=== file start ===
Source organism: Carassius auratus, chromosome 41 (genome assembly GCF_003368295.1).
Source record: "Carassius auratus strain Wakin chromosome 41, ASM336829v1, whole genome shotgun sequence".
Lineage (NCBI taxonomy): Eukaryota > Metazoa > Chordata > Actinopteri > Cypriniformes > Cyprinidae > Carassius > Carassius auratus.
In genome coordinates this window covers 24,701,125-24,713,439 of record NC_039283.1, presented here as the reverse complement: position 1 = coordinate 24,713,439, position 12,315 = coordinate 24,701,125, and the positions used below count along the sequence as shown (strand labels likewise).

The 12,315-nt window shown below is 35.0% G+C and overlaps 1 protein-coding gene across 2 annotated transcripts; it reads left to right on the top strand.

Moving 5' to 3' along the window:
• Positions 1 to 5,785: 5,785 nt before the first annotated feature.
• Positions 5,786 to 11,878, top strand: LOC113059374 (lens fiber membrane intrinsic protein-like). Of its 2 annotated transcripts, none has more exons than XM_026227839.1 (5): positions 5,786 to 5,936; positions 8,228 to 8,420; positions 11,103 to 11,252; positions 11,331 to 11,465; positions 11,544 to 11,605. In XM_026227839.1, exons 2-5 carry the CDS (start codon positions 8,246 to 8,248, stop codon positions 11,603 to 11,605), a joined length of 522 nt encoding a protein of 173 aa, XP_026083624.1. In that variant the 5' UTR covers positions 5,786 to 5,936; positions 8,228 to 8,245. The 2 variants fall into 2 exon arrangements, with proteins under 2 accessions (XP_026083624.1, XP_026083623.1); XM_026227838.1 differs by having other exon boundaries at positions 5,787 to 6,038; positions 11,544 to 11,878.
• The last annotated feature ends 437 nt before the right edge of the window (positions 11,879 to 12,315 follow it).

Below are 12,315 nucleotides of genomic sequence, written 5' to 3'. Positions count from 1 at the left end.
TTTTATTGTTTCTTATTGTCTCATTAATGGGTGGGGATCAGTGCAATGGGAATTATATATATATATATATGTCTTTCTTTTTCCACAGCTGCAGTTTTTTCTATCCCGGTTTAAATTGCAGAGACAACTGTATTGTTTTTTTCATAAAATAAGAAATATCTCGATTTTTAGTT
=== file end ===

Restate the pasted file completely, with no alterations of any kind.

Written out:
Source organism: Carassius auratus, chromosome 41 (genome assembly GCF_003368295.1).
Source record: "Carassius auratus strain Wakin chromosome 41, ASM336829v1, whole genome shotgun sequence".
Lineage (NCBI taxonomy): Eukaryota > Metazoa > Chordata > Actinopteri > Cypriniformes > Cyprinidae > Carassius > Carassius auratus.
In genome coordinates this window covers 24,701,125-24,713,439 of record NC_039283.1, presented here as the reverse complement: position 1 = coordinate 24,713,439, position 12,315 = coordinate 24,701,125, and the positions used below count along the sequence as shown (strand labels likewise).

The 12,315-nt window shown below is 35.0% G+C and overlaps 1 protein-coding gene across 2 annotated transcripts; it reads left to right on the top strand.

Moving 5' to 3' along the window:
• Positions 1 to 5,785: 5,785 nt before the first annotated feature.
• Positions 5,786 to 11,878, top strand: LOC113059374 (lens fiber membrane intrinsic protein-like). Of its 2 annotated transcripts, none has more exons than XM_026227839.1 (5): positions 5,786 to 5,936; positions 8,228 to 8,420; positions 11,103 to 11,252; positions 11,331 to 11,465; positions 11,544 to 11,605. In XM_026227839.1, exons 2-5 carry the CDS (start codon positions 8,246 to 8,248, stop codon positions 11,603 to 11,605), a joined length of 522 nt encoding a protein of 173 aa, XP_026083624.1. In that variant the 5' UTR covers positions 5,786 to 5,936; positions 8,228 to 8,245. The 2 variants fall into 2 exon arrangements, with proteins under 2 accessions (XP_026083624.1, XP_026083623.1); XM_026227838.1 differs by having other exon boundaries at positions 5,787 to 6,038; positions 11,544 to 11,878.
• The last annotated feature ends 437 nt before the right edge of the window (positions 11,879 to 12,315 follow it).

Below are 12,315 nucleotides of genomic sequence, written 5' to 3'. Positions count from 1 at the left end.
TTTTATTGTTTCTTATTGTCTCATTAATGGGTGGGGATCAGTGCAATGGGAATTATATATATATATATATGTCTTTCTTTTTCCACAGCTGCAGTTTTTTCTATCCCGGTTTAAATTGCAGAGACAACTGTATTGTTTTTTTCATAAAATAAGAAATATCTCGATTTTTAGTT